A couple of afternoon visits here turned up a lot of good birds as always. The combination of rice fields, fish ponds, ditches, hedgerows and scrubby areas create a wide diversity of habitats which are home to a wide range of birds including a Dusky Warbler which allowed us to photograph it. As well as common species such as Asian Openbill, Indian Roller, Baya Weaver, Great Egret, Eastern Cattle Egret and suchlike we also found scarcer birds including Pink-necked Green Pigeon, Cotton Pygmy Goose, Pheasant-tailed Jacana, Pallas's Grasshopper Warbler, Oriental Darter, Greater Spotted Eagle and Chestnut-capped Babbler. We really enjoyed the birding here but we were keen to get back to chasing the last few Leaf Warblers on our target list at nearby Kaeng Krachan, although sites like this are always nice for breaking up the routine of forest birding.
  Birdwatching Trips To Northern & Central Thailand:
The Nothern mountains & Kaeng Krachan national park together with a multitude of
shorebirds in the Gulf of Thailand at Laem Pak Bia/Pak Thale will always form the basis of a North/Central Thailand birding trip.

The wetlands are superb between November-late March but the forests are best visited December to July; there are always good birds to be seen.

Contact me to arrange a trip and/or to discuss the best birdwatching options for you:
Kaeng Krachan
This site is always exciting for birding with a huge park list and lots of really stunning birds. Unfortunately for us the weather really closed in during our stay making things extremely hard. This unseasonal weather was very irritating and did cause us to miss some of our expected targets, however, as normal even in the worst of conditions Kaeng Krachan served up some good birds.

In the lowlands we had our best birding with species including Orange-breasted Trogon, Black-and-red Broadbill, Black-and-yellow Broadbill, Black-thighed Falconet and Great Hornbill as well as many commoner birds. Around Km 9 and Ban Krang campsite we were able to catch up with some Phylloscopus warblers although in the grey conditions they were more difficult to see and photograph than normal but we lured in several Yellow-browed Warblers and eventually a good view of Two-barred Warbler after struggling to get them into view at Ban Maka where we stayed. This area is also where we hope to get to grips with a couple of tricky birds; Sakhalin Leaf Warbler was split from Pale-legged Leaf Warbler several years ago and its wintering habits are still poorly understood. Many have considered the two birds unidentifiable in the field but having had lots of opportunity to study both it is not particularly difficult to separate them on call and even structure with some behavioural traits giving clues to their identity.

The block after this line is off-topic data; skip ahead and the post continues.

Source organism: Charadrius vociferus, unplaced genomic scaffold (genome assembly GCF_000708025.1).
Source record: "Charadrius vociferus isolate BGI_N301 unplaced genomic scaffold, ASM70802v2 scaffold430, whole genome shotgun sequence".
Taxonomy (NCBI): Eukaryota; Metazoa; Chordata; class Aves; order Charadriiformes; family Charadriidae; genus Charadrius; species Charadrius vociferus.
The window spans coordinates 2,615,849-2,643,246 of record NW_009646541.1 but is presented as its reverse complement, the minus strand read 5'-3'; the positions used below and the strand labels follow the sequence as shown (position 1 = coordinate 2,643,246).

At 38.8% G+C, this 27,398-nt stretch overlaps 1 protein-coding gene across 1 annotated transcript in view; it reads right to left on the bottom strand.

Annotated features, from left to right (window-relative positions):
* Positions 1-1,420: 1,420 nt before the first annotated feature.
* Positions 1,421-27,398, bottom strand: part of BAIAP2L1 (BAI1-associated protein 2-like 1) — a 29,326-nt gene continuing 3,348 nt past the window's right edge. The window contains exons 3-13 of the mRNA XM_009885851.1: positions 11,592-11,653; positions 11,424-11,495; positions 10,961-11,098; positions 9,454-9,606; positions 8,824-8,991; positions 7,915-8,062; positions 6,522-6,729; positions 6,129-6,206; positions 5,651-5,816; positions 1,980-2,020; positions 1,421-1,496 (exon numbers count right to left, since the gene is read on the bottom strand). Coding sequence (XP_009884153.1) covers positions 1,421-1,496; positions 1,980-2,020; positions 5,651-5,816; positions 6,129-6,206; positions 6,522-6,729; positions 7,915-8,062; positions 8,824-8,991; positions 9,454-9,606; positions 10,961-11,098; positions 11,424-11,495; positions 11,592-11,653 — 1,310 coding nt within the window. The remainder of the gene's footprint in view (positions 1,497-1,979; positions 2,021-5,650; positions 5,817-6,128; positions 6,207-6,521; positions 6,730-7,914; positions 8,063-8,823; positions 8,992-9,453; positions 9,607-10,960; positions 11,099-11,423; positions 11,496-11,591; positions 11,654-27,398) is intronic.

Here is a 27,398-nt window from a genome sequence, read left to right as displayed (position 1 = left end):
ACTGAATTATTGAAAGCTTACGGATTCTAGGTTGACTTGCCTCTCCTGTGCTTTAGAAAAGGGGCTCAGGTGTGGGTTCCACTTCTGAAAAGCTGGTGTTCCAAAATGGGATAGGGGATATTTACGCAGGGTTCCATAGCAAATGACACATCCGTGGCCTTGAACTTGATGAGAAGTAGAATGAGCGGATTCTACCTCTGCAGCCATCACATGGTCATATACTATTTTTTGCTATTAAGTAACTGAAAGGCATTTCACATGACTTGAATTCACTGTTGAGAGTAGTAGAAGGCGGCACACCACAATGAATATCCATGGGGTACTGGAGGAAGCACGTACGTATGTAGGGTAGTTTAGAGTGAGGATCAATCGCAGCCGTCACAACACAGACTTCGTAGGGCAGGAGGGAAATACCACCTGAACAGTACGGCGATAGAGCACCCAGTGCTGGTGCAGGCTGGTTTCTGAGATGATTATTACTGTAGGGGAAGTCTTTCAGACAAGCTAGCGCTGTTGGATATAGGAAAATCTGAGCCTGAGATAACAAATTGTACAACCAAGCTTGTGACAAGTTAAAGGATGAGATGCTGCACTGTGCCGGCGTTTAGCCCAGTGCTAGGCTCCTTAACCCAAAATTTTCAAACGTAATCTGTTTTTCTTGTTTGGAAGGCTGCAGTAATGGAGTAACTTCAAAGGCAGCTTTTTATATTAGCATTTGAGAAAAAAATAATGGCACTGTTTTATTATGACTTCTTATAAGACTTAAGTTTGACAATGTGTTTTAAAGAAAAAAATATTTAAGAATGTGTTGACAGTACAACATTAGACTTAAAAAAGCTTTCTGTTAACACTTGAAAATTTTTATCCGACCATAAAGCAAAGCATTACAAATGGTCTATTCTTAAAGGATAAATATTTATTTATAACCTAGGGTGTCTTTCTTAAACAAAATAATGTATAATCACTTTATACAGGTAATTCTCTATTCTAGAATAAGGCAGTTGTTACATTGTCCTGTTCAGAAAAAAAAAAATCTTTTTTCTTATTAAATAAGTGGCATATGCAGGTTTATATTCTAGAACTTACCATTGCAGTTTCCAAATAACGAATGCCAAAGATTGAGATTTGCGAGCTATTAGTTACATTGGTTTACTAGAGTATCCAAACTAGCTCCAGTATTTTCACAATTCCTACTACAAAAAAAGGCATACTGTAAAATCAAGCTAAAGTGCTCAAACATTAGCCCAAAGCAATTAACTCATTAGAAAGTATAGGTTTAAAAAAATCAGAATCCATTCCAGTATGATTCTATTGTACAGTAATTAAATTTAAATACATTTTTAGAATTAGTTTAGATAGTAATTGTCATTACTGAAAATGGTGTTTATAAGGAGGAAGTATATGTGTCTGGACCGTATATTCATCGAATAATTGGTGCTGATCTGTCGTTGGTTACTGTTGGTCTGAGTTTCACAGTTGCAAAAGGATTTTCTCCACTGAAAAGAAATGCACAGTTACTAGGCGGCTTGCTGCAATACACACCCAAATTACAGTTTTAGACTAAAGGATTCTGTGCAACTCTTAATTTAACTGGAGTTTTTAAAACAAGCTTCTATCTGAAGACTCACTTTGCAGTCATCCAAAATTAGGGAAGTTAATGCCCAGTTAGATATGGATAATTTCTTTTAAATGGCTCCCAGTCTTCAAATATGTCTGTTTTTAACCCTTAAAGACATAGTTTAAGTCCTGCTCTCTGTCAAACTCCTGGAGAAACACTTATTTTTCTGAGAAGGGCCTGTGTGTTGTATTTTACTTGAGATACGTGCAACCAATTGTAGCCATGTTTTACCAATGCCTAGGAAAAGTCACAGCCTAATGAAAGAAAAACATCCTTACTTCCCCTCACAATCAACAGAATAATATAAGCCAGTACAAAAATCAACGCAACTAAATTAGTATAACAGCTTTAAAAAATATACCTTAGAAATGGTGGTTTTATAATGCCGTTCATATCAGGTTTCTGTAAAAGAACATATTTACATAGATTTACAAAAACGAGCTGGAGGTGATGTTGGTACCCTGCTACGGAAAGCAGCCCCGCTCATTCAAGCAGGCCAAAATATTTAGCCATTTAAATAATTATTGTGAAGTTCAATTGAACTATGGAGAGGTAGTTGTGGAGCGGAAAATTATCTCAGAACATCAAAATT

In the gardens of Ban Maka it did not take us long to find a calling Sakhalin Leaf Warbler and in fact we found 3 or 4 of these birds. However, due to the poor light conditions and active nature of the birds it was really difficult to get good photos. I managed this reasonable shot that can be seen on the right and Nick managed a little better. We also found one or two Sakhalin Leaf Warblers in the lower areas of the national park but their calls were matched in equal numbers there by Pale-legged Leaf warbler which we managed to see briefly on two occasions but failed to get even poor photos. Although I cannot claim it as a fact it seems to me that Sakhalin Leaf Warblers choose more open patches of forest to winter in and more readily climb high in the trees whereas Pale-legged seems to prefer area with dense undergrowth and keep lower to the ground.

One bird which caused some confusion was a Two-barred Leaf Warbler which announced itself by call but on first view it seemed to only have one wing bar. This made me have second thoughts, perhaps it could be Greenish Warbler? However, further calling confirmed that indeed it was Two-barred and on closer scrutiny a very small trace of the first wing bar could be seen; in this heavily worn plumage it is easy to make a mistake.